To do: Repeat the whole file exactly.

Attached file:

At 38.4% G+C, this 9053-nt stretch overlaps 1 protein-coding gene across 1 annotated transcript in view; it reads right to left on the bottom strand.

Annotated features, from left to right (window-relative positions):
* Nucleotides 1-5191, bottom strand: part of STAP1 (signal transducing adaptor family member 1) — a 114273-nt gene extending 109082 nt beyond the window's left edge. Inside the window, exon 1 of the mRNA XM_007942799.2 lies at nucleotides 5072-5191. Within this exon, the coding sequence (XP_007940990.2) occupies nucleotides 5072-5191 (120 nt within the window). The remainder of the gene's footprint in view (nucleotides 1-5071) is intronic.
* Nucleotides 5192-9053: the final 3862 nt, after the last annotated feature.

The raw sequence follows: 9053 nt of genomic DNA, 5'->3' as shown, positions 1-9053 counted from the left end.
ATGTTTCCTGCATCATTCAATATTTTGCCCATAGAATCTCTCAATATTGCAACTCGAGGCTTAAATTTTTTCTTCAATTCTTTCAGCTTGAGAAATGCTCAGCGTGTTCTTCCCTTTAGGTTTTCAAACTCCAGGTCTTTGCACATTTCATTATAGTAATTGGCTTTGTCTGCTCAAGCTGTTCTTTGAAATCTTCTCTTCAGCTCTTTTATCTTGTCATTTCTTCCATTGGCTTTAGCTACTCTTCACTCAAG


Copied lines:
At 38.4% G+C, this 9053-nt stretch overlaps 1 protein-coding gene across 1 annotated transcript in view; it reads right to left on the bottom strand.

Annotated features, from left to right (window-relative positions):
* Nucleotides 1-5191, bottom strand: part of STAP1 (signal transducing adaptor family member 1) — a 114273-nt gene extending 109082 nt beyond the window's left edge. Inside the window, exon 1 of the mRNA XM_007942799.2 lies at nucleotides 5072-5191. Within this exon, the coding sequence (XP_007940990.2) occupies nucleotides 5072-5191 (120 nt within the window). The remainder of the gene's footprint in view (nucleotides 1-5071) is intronic.
* Nucleotides 5192-9053: the final 3862 nt, after the last annotated feature.

The raw sequence follows: 9053 nt of genomic DNA, 5'->3' as shown, positions 1-9053 counted from the left end.
ATGTTTCCTGCATCATTCAATATTTTGCCCATAGAATCTCTCAATATTGCAACTCGAGGCTTAAATTTTTTCTTCAATTCTTTCAGCTTGAGAAATGCTCAGCGTGTTCTTCCCTTTAGGTTTTCAAACTCCAGGTCTTTGCACATTTCATTATAGTAATTGGCTTTGTCTGCTCAAGCTGTTCTTTGAAATCTTCTCTTCAGCTCTTTTATCTTGTCATTTCTTCCATTGGCTTTAGCTACTCTTCACTCAAG